The main concepts were of course Reliability and Versioning. These go hand in hand because all engineers know that software evolves and at some point, if the applications are used enough, downtime isn’t acceptable for upgrades. Additionally, system wide upgrades aren’t feasible and can be extremely dangerous.

Another underlying theme is around Jini’s visbility and acceptance, as well as problems that plague Java and large open source bodies when they want new features. In my opinion, Jini doesn’t suffer from the open source debacle that is so common these days. Nor does it suffer from the standards hell of some other bodies. This means it doesn’t have as much exposure or momentum because that is the way it has stayed out of harms way.

This is similar to various smaller less notorious open source projects, most of mine falling into this category, that can make great changes that might normally cause disasterous uprisings in the community surrounding them and the user base. For example, I’ve completely re-written the model for Savant, because it needed it. I’m going to make that a minor revision and I’m pretty safe in assuming that no one is implementing my APIs and that these changes won’t cause issues. Jini is somewhat able to move in this agile way because of the lack of momentum and acceptance.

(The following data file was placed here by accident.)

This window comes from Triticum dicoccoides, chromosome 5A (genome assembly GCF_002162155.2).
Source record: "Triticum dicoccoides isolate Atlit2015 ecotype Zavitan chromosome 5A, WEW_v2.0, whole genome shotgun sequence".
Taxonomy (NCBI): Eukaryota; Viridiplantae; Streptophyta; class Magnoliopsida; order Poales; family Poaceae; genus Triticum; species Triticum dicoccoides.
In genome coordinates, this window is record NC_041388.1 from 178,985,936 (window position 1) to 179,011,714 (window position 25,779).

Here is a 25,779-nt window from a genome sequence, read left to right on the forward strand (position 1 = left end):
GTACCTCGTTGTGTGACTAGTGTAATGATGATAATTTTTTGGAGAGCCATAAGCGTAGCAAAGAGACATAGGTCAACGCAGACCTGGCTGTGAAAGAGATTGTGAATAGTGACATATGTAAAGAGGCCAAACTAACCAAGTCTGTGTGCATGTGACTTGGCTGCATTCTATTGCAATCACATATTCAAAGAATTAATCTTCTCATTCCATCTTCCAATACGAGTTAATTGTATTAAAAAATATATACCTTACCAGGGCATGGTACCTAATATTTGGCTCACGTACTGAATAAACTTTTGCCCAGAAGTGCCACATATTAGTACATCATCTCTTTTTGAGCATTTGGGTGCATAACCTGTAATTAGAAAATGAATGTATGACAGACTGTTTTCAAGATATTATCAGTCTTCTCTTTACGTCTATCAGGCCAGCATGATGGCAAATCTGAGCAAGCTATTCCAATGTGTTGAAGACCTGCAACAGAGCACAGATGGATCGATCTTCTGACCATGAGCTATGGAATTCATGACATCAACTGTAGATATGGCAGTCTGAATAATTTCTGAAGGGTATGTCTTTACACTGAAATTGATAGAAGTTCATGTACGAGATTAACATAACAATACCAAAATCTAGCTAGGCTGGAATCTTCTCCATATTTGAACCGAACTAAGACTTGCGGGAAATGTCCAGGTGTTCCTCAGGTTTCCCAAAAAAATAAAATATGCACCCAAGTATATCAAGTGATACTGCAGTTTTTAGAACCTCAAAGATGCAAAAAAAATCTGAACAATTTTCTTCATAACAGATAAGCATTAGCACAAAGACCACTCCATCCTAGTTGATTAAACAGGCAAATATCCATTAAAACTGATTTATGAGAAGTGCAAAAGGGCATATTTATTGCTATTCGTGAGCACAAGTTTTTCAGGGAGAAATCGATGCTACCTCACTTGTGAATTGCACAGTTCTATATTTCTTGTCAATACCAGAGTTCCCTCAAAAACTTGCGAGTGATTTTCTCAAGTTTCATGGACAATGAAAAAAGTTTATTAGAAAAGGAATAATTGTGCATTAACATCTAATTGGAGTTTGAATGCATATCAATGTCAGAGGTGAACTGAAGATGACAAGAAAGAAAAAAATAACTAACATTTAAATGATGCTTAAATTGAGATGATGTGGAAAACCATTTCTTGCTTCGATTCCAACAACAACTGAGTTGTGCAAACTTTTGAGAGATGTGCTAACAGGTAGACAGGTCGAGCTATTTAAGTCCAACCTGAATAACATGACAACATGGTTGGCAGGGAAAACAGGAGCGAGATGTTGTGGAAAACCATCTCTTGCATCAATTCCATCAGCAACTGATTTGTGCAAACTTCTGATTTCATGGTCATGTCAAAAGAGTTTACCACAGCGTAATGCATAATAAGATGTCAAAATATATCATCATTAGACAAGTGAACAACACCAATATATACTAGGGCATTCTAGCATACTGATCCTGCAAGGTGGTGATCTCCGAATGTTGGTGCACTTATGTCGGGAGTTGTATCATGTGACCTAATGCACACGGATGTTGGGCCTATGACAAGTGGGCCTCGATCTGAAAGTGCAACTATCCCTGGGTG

I think that the points that Jim brought up and all of the talk around here today suggests that something is going to occur in software in the near future, but I’m not certain what it will be or who will end up on top. Nor am I able to speak to the time-frame at all; but the enormously tough problems of versioning and reliability are going to require new methodologies and above all else new technologies. These technologies must be capable of taking a stance and say, “we are going to break all your stuff! Get ready or get out!” I don’t know if Java will ever do that, but I think Jini could if it could get out from under the sluggish giant it relies on today.